Waiting is the hardest part as a patient. Waiting for test results to tell you what type of infection you have this time; waiting for the genetic test results that tell you you are a mutant from your parents; waiting on prescriptions to be approved by the insurance companies so you can just start getting better already; or waiting on the medications to kick in so your pain subsides. I feel like the past week I have been an extremely impatient patient — which inevitably causes added stress and anxiety that just makes everything worse (always a never-ending cycle).
Waiting on blood test results makes me want to bite my fingernails again (but that’s just gross). Last week I let the big bad labs (Quest Labs and LabCorp) take over 10 vials of blood from my arms (yes, they had to poke and prod both arms to get enough for two full sheets of tests). And if that wasn’t enough torture, I got a phone call on Friday that two of the vials were “insufficient” amounts to process. So I had to go back in and give another 4 vials for just this one test.
So now — I just wait. Twiddling my thumbs while the labs determine if my liver is still healthy, how my vitamin D levels are doing since I have been drowning myself in D supplements for a year, what type of infection has caused this neurotoxin to develop, and if my white blood cell count is still stable with 6 months of chemotherapy. Speaking of labs, I have also been waiting on these genetic test results to come back. I guess it takes over 2 months to determine if I have super powers and can fly!
Then there is the process it takes to start a prescription medication (just keep in mind, I am currently waiting on 3 new prescriptions). The doctor has to write the prescription — then I get to research the medication to make sure there is no starch (whether corn or wheat) — and I usually have to order the prescription from a compounding pharmacy since most medications have some sort of starch in them — the special pharmacy has to then order the special medication in pure form and compound it with tree bark (and they usually have to get all of this approved again by the doctor) — and the longest part is waiting on the insurance company (who is opposed to compounding pharmacies in general) to determine if the medication will be covered, if at all. Once all of this is squared away and the medication is shipped, I finally get to start the medication and hopefully start feeling better.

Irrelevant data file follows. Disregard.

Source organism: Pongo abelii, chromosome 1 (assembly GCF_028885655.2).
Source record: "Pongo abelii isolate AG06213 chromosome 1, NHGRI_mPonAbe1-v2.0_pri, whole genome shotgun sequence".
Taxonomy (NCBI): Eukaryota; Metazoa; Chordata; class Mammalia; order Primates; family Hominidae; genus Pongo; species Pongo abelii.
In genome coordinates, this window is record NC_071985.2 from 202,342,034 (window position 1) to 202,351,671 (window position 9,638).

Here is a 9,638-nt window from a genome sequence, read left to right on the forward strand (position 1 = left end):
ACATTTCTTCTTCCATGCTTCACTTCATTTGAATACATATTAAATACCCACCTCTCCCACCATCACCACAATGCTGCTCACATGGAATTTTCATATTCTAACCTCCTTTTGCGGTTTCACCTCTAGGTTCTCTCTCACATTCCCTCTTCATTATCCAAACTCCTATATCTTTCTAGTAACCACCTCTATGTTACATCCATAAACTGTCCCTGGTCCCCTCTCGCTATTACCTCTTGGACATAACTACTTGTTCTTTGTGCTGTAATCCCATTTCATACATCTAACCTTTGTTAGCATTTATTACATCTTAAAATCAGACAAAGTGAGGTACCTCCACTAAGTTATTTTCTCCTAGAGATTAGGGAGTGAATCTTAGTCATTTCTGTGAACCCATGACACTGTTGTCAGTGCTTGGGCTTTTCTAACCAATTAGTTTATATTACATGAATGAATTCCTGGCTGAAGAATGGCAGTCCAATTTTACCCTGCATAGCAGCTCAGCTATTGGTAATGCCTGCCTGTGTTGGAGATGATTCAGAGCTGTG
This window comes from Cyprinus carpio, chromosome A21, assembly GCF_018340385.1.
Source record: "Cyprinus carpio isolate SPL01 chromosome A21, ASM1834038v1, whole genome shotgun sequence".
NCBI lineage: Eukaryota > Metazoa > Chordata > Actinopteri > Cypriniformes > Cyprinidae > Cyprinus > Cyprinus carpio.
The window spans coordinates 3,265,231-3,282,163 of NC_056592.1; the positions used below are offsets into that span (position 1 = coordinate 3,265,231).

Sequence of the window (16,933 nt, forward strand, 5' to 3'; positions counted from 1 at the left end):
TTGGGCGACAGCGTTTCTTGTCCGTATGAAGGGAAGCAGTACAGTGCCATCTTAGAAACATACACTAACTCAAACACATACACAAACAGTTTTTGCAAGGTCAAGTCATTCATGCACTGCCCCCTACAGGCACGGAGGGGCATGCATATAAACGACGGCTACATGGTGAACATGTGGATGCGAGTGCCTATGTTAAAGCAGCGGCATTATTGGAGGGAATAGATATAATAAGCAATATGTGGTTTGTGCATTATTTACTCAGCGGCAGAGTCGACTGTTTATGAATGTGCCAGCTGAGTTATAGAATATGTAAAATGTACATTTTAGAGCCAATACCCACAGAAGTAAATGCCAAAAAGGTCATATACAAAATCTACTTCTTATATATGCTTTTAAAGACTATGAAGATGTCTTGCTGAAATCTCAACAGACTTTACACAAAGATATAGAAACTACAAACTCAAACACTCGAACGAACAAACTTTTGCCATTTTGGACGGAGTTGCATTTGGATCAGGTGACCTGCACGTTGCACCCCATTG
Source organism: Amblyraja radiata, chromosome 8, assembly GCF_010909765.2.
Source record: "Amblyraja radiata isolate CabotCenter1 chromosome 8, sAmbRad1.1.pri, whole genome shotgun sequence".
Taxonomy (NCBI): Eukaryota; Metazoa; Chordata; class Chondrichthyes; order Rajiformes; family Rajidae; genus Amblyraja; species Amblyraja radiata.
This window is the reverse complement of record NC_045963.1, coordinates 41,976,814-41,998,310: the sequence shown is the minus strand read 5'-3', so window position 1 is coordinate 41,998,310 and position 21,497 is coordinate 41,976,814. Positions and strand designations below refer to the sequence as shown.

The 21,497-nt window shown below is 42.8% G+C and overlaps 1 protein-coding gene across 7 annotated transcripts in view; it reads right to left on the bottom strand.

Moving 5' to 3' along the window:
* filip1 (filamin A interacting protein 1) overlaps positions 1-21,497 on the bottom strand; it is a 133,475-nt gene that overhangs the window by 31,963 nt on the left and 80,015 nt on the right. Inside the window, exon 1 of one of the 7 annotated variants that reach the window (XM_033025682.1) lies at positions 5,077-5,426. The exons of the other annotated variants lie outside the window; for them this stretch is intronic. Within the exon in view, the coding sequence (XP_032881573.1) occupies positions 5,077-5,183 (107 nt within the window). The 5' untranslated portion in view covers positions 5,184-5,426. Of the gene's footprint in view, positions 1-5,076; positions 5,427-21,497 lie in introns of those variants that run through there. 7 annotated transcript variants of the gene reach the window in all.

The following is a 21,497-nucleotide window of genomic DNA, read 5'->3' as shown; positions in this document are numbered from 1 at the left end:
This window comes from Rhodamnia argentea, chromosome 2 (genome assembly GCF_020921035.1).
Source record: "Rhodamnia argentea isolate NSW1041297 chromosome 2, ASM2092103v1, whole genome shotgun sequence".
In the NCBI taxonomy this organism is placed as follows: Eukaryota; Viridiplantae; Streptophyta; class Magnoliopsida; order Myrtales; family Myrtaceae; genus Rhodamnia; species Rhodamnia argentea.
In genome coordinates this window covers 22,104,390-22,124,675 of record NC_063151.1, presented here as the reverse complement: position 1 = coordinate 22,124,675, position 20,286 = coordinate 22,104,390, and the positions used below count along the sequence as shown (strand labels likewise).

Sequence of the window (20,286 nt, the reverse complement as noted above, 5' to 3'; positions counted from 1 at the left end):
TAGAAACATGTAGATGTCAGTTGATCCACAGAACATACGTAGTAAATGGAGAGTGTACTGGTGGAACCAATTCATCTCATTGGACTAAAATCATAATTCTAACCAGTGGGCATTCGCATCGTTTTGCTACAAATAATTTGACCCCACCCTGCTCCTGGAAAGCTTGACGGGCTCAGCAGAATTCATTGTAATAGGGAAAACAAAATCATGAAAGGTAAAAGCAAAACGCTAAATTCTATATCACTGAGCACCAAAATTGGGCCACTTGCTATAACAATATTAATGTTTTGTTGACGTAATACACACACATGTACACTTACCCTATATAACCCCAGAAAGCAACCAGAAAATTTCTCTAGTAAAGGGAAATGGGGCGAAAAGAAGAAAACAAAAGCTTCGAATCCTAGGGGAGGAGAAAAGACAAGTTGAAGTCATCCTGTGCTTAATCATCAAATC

Waiting for medications to work is another thing entirely. At my last doctor’s appointment, I got the go-ahead to increase (actually double) the Methotrexate (a.k.a. chemotherapy) dosage. Basically, my doctor thinks it’s not doing its job if I am still having flare-ups so frequently. But this is not a medication that you can just double and go on with your day. I have to slowly work up to doubling the dosage because it already makes my Sunday a day of pajamas, Netflix movies and gelato to ease the nausea. So over the next 2 months I will be working my way up to the double dose in order to get this pain to subside. This past Sunday was a bit difficult starting up the ladder, but hopefully one more week and I’ll get used to it. We’ll see how this goes…
To top it all off, I went to dry my hair this morning before work and my blow dryer decided to die on me. I almost blew a fuse right then and there! But with wet hair and all, I’m still trying to keep a smile on my face…as I continue waiting…
One moment of patience may ward off great disaster. One moment of impatience may ruin a whole life. – Chinese Proverb
Patience is the companion of wisdom. – Saint Augustine